A novelist reflects on the perils of writing about family
One of my father’s favorite activities was to stalk writers. He’d grown up in a shack on the side of a mountain, in the West Bank, and fled at age 17. He lived on a pension in Jordan and smoked cigarettes. When the Egyptian president made education free to all exiled Palestinians, my father joined his brother in Alexandria, where he lived and studied engineering in the late ’60s and through the ’70s. He stalked famous poets and novelists and playwrights, wrote bad poetry, and wooed my knotty-haired mama, a soft-spoken pianist.
After I was born, the writer stalking continued. Here, in this photo, we are at a café in Alexandria and my baba is presenting my diapered body to Tawfiq el-Hakim, the Arab world’s Molière, Chekhov, Proust, and Ibsen all rolled into one. Years later, when I enrolled in a Middle Eastern studies program, I discovered that el-Hakim was a huge misogynist whose female characters have no agency and no positive traits. When I called my father and told him this, he hung up on me.
My father always wanted me to be a writer. When I showed promise in dance and music, he shook his head and said, “Who wants to be a singer when you can be a novelist?” I did, but that didn’t matter. I was meant to write a novel about the history of my family and our struggles. That’s what my father always told me.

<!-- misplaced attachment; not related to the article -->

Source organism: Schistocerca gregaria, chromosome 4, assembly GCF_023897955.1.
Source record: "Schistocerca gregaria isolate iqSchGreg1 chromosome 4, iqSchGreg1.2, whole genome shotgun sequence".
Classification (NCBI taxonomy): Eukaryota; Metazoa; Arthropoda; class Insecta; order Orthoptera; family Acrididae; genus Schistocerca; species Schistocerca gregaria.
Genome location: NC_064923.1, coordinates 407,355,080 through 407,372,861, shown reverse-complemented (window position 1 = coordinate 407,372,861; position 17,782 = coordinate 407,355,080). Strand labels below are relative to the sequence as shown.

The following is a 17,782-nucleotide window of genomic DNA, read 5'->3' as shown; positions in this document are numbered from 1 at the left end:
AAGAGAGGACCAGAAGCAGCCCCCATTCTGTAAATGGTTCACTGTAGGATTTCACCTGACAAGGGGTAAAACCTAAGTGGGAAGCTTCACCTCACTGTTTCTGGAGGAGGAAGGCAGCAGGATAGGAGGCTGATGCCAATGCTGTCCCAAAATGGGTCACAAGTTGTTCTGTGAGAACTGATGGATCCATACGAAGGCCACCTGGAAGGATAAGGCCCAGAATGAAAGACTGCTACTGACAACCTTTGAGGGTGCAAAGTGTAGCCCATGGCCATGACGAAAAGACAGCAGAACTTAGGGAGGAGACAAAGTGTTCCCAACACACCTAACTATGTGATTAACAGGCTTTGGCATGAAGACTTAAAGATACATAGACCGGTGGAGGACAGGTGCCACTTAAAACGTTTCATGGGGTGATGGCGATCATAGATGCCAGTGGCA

In this photo, his body is still svelte and solid. My father has, alongside his outward obsession with writers, a secret obsession with his body. He has spent my entire life on diets and exercise regimens. When I was a child, he went off to “fat farms” and came back pounds slimmer. I thought all men were like this until I left home. Even after I succeeded at writing and publishing, my father was obsessed with my zaftig-ness. At a library once, he asked me if I saw myself as beautiful. When I said I did, he told me I was wrong. We were flipping through books and I got up and left in tears. A week later, I saw a man my father’s age sitting in the same seat by the new-fiction collection. I had to resist the urge to ask him if he thought I was pretty.
Most recently, my father has stopped talking to me. He did this once 13 years ago, when I got myself pregnant. This time, he’s not speaking to me because I wrote a novel. In the novel is a writer-obsessed failed poet, loosely based on my father.
I can see him on the treadmill now. He is shaking his head and woefully thinking, I should have let her be a singer.
Randa Jarrar (www.randajarrar.com) is the author of A Map of Home. Reprinted from make/shift (#6), a feminist magazine that reflects a lively community of writers, artists, and activists. www.makeshiftmag.com